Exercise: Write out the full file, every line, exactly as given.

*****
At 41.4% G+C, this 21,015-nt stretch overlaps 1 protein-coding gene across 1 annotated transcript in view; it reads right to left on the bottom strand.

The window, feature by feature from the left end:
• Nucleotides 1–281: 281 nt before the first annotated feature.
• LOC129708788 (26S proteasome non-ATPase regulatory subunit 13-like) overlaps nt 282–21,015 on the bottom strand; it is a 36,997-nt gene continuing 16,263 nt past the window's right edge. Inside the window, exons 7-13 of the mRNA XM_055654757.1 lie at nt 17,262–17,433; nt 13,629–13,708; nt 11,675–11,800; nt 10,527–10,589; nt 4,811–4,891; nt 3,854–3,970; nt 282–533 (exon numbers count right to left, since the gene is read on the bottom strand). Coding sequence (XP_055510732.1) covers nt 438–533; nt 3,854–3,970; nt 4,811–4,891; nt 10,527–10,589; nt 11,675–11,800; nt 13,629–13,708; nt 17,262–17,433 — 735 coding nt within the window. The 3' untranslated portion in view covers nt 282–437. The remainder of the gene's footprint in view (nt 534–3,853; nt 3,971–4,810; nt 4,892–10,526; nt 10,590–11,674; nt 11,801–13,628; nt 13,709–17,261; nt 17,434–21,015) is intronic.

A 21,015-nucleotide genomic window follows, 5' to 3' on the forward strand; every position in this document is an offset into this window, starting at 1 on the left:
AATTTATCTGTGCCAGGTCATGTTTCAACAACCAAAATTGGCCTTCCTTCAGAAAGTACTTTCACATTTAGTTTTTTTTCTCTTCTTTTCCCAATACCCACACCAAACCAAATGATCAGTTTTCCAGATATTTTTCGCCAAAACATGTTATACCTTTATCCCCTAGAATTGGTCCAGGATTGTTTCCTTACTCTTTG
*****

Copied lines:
At 41.4% G+C, this 21,015-nt stretch overlaps 1 protein-coding gene across 1 annotated transcript in view; it reads right to left on the bottom strand.

The window, feature by feature from the left end:
• Nucleotides 1–281: 281 nt before the first annotated feature.
• LOC129708788 (26S proteasome non-ATPase regulatory subunit 13-like) overlaps nt 282–21,015 on the bottom strand; it is a 36,997-nt gene continuing 16,263 nt past the window's right edge. Inside the window, exons 7-13 of the mRNA XM_055654757.1 lie at nt 17,262–17,433; nt 13,629–13,708; nt 11,675–11,800; nt 10,527–10,589; nt 4,811–4,891; nt 3,854–3,970; nt 282–533 (exon numbers count right to left, since the gene is read on the bottom strand). Coding sequence (XP_055510732.1) covers nt 438–533; nt 3,854–3,970; nt 4,811–4,891; nt 10,527–10,589; nt 11,675–11,800; nt 13,629–13,708; nt 17,262–17,433 — 735 coding nt within the window. The 3' untranslated portion in view covers nt 282–437. The remainder of the gene's footprint in view (nt 534–3,853; nt 3,971–4,810; nt 4,892–10,526; nt 10,590–11,674; nt 11,801–13,628; nt 13,709–17,261; nt 17,434–21,015) is intronic.

A 21,015-nucleotide genomic window follows, 5' to 3' on the forward strand; every position in this document is an offset into this window, starting at 1 on the left:
AATTTATCTGTGCCAGGTCATGTTTCAACAACCAAAATTGGCCTTCCTTCAGAAAGTACTTTCACATTTAGTTTTTTTTCTCTTCTTTTCCCAATACCCACACCAAACCAAATGATCAGTTTTCCAGATATTTTTCGCCAAAACATGTTATACCTTTATCCCCTAGAATTGGTCCAGGATTGTTTCCTTACTCTTTG